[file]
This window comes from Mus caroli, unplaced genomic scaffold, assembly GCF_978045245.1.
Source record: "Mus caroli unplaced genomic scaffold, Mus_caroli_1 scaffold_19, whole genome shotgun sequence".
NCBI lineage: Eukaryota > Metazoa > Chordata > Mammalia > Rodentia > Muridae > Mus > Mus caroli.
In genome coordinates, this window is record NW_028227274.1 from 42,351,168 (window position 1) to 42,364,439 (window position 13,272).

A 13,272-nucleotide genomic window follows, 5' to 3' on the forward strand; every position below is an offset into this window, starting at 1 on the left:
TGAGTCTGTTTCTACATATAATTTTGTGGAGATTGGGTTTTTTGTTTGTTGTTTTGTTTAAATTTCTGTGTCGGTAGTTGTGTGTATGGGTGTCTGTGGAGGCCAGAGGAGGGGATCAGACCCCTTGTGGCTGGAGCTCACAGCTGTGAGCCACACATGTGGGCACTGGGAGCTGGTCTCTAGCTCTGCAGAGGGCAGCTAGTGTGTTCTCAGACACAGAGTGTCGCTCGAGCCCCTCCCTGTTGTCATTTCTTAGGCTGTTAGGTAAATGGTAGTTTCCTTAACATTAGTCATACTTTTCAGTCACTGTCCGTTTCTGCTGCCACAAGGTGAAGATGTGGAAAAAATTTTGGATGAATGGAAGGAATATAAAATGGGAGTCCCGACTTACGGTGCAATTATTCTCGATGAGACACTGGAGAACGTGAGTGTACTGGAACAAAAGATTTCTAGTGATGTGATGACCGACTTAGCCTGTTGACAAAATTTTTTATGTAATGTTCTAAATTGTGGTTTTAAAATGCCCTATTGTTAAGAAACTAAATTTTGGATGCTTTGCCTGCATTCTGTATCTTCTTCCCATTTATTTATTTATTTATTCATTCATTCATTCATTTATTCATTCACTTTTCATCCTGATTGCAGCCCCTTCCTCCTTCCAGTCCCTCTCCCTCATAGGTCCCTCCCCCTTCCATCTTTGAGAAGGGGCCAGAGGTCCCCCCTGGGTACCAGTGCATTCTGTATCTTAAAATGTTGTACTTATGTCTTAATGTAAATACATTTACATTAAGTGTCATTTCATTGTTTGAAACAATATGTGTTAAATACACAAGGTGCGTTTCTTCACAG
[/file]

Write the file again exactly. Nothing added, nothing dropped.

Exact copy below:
This window comes from Mus caroli, unplaced genomic scaffold, assembly GCF_978045245.1.
Source record: "Mus caroli unplaced genomic scaffold, Mus_caroli_1 scaffold_19, whole genome shotgun sequence".
NCBI lineage: Eukaryota > Metazoa > Chordata > Mammalia > Rodentia > Muridae > Mus > Mus caroli.
In genome coordinates, this window is record NW_028227274.1 from 42,351,168 (window position 1) to 42,364,439 (window position 13,272).

A 13,272-nucleotide genomic window follows, 5' to 3' on the forward strand; every position below is an offset into this window, starting at 1 on the left:
TGAGTCTGTTTCTACATATAATTTTGTGGAGATTGGGTTTTTTGTTTGTTGTTTTGTTTAAATTTCTGTGTCGGTAGTTGTGTGTATGGGTGTCTGTGGAGGCCAGAGGAGGGGATCAGACCCCTTGTGGCTGGAGCTCACAGCTGTGAGCCACACATGTGGGCACTGGGAGCTGGTCTCTAGCTCTGCAGAGGGCAGCTAGTGTGTTCTCAGACACAGAGTGTCGCTCGAGCCCCTCCCTGTTGTCATTTCTTAGGCTGTTAGGTAAATGGTAGTTTCCTTAACATTAGTCATACTTTTCAGTCACTGTCCGTTTCTGCTGCCACAAGGTGAAGATGTGGAAAAAATTTTGGATGAATGGAAGGAATATAAAATGGGAGTCCCGACTTACGGTGCAATTATTCTCGATGAGACACTGGAGAACGTGAGTGTACTGGAACAAAAGATTTCTAGTGATGTGATGACCGACTTAGCCTGTTGACAAAATTTTTTATGTAATGTTCTAAATTGTGGTTTTAAAATGCCCTATTGTTAAGAAACTAAATTTTGGATGCTTTGCCTGCATTCTGTATCTTCTTCCCATTTATTTATTTATTTATTCATTCATTCATTCATTTATTCATTCACTTTTCATCCTGATTGCAGCCCCTTCCTCCTTCCAGTCCCTCTCCCTCATAGGTCCCTCCCCCTTCCATCTTTGAGAAGGGGCCAGAGGTCCCCCCTGGGTACCAGTGCATTCTGTATCTTAAAATGTTGTACTTATGTCTTAATGTAAATACATTTACATTAAGTGTCATTTCATTGTTTGAAACAATATGTGTTAAATACACAAGGTGCGTTTCTTCACAG